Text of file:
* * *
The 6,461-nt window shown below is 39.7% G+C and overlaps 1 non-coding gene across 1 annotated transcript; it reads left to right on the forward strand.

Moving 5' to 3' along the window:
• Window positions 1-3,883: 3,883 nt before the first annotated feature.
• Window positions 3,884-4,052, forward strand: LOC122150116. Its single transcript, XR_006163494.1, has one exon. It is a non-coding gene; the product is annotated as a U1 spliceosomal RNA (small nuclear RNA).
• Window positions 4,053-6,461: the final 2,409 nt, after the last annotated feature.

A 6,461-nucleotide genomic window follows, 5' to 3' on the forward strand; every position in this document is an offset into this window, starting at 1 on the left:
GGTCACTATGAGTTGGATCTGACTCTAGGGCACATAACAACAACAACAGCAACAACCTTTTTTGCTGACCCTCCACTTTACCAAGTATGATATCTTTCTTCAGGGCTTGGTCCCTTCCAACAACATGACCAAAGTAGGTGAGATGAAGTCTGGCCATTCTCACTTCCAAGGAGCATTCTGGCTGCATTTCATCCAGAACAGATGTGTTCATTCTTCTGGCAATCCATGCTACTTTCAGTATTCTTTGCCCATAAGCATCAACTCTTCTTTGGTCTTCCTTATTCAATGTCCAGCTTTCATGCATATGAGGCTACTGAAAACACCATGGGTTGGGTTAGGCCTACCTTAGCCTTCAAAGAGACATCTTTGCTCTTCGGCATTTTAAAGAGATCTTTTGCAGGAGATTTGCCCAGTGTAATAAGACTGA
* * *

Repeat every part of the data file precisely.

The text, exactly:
The 6,461-nt window shown below is 39.7% G+C and overlaps 1 non-coding gene across 1 annotated transcript; it reads left to right on the forward strand.

Moving 5' to 3' along the window:
• Window positions 1-3,883: 3,883 nt before the first annotated feature.
• Window positions 3,884-4,052, forward strand: LOC122150116. Its single transcript, XR_006163494.1, has one exon. It is a non-coding gene; the product is annotated as a U1 spliceosomal RNA (small nuclear RNA).
• Window positions 4,053-6,461: the final 2,409 nt, after the last annotated feature.

A 6,461-nucleotide genomic window follows, 5' to 3' on the forward strand; every position in this document is an offset into this window, starting at 1 on the left:
GGTCACTATGAGTTGGATCTGACTCTAGGGCACATAACAACAACAACAGCAACAACCTTTTTTGCTGACCCTCCACTTTACCAAGTATGATATCTTTCTTCAGGGCTTGGTCCCTTCCAACAACATGACCAAAGTAGGTGAGATGAAGTCTGGCCATTCTCACTTCCAAGGAGCATTCTGGCTGCATTTCATCCAGAACAGATGTGTTCATTCTTCTGGCAATCCATGCTACTTTCAGTATTCTTTGCCCATAAGCATCAACTCTTCTTTGGTCTTCCTTATTCAATGTCCAGCTTTCATGCATATGAGGCTACTGAAAACACCATGGGTTGGGTTAGGCCTACCTTAGCCTTCAAAGAGACATCTTTGCTCTTCGGCATTTTAAAGAGATCTTTTGCAGGAGATTTGCCCAGTGTAATAAGACTGA